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Helen Keller, the deaf and blind gentile woman who became an internationally admired figure after she gained language through her teacher, Anne Sullivan, was born in West Tuscumbia, Alabama, on this date in 1880. Keller was a socialist, a member of the IWW, an anti-war activist, a founder of the ACLU, and a birth-control and women’s suffrage advocate. She was also outspoken in her defense of Jews, writing a vehement letter in 1933 protesting the burning of books, including her own, by German universities, in which she wrote, “Do not imagine your barbarities to the Jews are unknown here. God sleepeth not, and He will visit His Judgment upon you.” According to the Jewish Press, “In a December 2, 1938 correspondence to John Finley, editor of the New York Times . . .she urged the Times to publicize the deplorable situation of the Jews in Nazi-occupied lands.” Keller visited Israel in 1952, where “she worked with the Jewish Institute for the Blind . . . [and] visited President Chaim Weizmann at his Rechovot home and Golda Meir, then Israel’s minister of labor. . . . The Association of the Deaf in Israel, established in 1944, is currently located in the Helen Keller House (completed 1958) in central Tel Aviv, and there is a Helen Keller Street in Lod.” Keller also wrote a heartfelt thank-you letter to Rabbi Charles Mantinband, a rabbi who was a donor to the American Foundation for the Blind and later became active in the civil rights movement in Hattiesburg, Mississippi. The letter, written after Anne Sullivan’s death in 1936, describes “winter in my life since the guardian angel of fifty years no longer walks by my side on earth.”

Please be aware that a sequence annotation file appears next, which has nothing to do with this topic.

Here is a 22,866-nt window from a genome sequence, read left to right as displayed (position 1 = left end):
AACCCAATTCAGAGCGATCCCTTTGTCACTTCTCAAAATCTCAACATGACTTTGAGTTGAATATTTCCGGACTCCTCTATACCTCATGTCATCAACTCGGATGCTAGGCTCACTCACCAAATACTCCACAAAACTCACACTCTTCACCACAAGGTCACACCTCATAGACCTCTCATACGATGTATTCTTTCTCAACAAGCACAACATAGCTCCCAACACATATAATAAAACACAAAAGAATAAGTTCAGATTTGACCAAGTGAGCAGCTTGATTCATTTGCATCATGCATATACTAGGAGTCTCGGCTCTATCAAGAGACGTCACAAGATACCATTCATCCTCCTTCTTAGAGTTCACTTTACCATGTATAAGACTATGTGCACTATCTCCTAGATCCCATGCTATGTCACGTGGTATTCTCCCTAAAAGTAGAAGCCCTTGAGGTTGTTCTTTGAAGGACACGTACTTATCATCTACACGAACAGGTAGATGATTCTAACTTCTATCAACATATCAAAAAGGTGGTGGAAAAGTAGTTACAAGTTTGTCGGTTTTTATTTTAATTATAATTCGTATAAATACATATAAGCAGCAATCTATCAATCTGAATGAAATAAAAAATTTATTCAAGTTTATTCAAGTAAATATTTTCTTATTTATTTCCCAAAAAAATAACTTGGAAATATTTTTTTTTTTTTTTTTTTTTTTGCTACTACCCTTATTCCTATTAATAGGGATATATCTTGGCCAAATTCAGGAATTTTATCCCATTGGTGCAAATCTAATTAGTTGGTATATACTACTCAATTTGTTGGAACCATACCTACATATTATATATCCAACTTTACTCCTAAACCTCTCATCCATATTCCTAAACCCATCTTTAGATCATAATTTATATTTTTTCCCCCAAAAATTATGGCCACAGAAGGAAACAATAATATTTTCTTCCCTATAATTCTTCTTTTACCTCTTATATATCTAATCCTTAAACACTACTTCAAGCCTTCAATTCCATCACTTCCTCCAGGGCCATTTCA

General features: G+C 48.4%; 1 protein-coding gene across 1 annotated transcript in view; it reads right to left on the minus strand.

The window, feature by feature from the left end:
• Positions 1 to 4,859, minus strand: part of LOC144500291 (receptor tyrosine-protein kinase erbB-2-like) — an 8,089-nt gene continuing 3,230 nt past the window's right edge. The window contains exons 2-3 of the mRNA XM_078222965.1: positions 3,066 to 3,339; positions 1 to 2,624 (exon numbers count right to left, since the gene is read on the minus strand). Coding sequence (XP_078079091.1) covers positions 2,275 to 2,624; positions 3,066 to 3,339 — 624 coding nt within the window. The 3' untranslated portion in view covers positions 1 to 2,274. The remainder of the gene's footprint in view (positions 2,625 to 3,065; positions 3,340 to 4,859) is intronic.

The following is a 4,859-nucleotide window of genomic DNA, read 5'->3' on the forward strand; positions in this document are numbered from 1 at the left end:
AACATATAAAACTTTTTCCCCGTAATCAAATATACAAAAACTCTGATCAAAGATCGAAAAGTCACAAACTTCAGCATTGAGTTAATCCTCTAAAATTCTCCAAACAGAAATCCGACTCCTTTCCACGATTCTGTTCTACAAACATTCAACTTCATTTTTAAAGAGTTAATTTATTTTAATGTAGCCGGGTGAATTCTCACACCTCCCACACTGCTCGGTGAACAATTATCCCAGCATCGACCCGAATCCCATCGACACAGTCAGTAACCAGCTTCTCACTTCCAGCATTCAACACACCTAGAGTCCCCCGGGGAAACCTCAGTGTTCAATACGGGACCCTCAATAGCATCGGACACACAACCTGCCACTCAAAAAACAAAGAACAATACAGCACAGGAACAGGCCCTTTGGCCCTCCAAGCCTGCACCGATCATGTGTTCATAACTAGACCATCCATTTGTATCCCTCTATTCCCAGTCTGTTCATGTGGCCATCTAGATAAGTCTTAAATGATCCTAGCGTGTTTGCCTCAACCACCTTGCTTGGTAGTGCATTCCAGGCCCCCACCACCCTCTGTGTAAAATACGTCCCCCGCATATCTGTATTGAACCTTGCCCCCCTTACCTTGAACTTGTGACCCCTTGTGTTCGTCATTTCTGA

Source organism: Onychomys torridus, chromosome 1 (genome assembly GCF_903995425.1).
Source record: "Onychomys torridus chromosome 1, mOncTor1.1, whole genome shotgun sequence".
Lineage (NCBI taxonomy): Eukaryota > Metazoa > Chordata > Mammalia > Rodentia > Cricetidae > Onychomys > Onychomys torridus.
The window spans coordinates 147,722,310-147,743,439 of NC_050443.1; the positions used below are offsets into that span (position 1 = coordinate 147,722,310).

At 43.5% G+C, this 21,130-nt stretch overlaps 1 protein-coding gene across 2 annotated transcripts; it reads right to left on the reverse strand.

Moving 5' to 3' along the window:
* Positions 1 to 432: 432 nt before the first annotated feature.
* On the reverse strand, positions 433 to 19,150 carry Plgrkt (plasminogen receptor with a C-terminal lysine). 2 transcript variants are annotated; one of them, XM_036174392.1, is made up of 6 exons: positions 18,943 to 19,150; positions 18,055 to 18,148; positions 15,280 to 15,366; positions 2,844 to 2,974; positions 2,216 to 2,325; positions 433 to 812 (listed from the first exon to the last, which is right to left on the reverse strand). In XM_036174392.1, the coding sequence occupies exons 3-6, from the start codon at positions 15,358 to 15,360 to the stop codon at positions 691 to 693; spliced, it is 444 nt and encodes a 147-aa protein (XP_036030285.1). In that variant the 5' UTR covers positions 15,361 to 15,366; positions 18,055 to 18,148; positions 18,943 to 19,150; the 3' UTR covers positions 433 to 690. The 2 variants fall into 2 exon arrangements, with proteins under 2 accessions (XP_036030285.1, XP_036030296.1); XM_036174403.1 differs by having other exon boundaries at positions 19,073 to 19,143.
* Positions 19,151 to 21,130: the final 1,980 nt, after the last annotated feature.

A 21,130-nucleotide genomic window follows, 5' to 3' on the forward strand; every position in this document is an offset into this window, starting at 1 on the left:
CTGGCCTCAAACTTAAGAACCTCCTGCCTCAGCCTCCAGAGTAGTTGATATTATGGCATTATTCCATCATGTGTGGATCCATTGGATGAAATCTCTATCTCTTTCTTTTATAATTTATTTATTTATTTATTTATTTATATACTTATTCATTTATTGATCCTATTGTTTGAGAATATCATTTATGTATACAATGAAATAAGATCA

“The only thing worse than being blind is having sight but no vision.” –Helen Keller